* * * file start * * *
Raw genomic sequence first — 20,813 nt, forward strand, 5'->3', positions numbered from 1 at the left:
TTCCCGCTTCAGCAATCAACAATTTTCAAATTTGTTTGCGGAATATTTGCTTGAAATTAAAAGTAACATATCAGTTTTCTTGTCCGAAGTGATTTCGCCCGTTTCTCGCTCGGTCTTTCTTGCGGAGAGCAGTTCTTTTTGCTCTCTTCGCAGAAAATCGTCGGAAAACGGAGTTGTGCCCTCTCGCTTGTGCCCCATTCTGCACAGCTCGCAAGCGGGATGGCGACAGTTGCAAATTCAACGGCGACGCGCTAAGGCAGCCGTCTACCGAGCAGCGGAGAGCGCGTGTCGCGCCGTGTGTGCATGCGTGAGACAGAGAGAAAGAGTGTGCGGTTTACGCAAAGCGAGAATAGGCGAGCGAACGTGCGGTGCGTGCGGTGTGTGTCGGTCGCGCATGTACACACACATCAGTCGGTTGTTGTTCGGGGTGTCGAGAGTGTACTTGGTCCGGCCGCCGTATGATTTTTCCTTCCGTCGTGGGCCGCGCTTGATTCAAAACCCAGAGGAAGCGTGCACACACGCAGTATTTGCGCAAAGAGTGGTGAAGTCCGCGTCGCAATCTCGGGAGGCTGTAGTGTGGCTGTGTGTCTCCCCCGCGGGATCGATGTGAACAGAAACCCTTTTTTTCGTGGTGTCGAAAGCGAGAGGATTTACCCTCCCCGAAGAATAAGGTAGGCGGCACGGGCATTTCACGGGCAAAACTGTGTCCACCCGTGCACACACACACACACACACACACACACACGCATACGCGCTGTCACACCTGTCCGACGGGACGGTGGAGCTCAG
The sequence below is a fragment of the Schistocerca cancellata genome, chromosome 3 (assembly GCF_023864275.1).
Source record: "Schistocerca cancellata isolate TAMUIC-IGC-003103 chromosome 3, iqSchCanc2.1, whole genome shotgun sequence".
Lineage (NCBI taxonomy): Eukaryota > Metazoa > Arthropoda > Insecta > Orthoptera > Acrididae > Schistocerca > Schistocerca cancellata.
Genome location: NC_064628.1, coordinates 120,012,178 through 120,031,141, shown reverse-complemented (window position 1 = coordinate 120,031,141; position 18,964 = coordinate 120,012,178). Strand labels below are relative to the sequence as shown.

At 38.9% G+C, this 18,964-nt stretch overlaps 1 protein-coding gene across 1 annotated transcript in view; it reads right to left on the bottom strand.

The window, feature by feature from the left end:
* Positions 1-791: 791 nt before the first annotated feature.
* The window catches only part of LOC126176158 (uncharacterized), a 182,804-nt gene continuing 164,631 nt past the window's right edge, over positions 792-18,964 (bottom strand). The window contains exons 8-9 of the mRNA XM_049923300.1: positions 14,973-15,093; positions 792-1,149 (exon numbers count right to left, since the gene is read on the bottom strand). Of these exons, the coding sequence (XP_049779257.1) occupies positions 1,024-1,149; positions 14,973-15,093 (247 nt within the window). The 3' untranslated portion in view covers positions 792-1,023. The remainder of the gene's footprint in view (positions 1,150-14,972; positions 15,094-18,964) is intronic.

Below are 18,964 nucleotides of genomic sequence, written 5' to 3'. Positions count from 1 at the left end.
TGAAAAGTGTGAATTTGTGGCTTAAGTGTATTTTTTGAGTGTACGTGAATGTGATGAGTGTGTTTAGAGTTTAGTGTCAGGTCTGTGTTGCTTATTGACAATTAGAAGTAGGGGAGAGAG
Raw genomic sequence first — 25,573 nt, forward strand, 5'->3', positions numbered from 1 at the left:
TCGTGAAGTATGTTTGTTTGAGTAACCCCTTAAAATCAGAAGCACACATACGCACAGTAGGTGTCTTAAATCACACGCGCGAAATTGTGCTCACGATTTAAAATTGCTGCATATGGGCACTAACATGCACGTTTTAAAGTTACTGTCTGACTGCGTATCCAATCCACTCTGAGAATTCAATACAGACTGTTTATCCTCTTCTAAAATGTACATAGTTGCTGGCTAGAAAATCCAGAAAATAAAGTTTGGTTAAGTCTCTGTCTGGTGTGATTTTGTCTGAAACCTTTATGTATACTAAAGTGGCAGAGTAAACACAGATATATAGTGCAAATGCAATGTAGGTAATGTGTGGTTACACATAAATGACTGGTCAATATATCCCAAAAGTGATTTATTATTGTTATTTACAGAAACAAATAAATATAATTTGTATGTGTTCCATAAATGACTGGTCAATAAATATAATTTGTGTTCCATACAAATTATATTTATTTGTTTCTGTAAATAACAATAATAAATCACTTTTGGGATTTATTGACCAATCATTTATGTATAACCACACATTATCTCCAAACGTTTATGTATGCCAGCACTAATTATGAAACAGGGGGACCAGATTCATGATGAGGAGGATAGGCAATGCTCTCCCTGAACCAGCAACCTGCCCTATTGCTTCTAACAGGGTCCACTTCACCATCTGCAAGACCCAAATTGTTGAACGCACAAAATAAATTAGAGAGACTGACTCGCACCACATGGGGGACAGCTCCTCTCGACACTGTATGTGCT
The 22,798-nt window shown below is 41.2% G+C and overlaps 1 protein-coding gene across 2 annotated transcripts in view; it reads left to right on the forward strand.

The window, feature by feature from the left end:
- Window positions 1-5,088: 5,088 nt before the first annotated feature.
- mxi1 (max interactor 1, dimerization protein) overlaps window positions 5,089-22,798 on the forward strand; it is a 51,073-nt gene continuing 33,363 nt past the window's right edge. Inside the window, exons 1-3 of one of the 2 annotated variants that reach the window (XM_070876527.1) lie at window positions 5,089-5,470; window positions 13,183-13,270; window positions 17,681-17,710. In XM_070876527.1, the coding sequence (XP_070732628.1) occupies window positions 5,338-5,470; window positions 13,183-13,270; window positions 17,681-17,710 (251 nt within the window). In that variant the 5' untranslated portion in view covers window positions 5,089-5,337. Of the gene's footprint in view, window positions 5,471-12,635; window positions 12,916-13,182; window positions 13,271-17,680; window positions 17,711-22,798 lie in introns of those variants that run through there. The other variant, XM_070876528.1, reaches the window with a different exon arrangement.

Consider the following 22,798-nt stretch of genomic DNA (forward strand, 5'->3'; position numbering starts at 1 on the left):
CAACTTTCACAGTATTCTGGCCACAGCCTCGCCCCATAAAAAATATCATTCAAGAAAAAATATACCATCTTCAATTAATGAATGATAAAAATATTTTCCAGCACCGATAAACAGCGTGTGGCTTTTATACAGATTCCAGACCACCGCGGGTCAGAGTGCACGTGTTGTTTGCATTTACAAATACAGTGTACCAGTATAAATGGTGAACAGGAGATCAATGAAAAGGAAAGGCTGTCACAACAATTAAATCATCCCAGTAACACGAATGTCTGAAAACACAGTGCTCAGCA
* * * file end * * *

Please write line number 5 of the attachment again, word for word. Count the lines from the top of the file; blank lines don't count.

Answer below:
Lineage (NCBI taxonomy): Eukaryota > Metazoa > Arthropoda > Insecta > Orthoptera > Acrididae > Schistocerca > Schistocerca cancellata.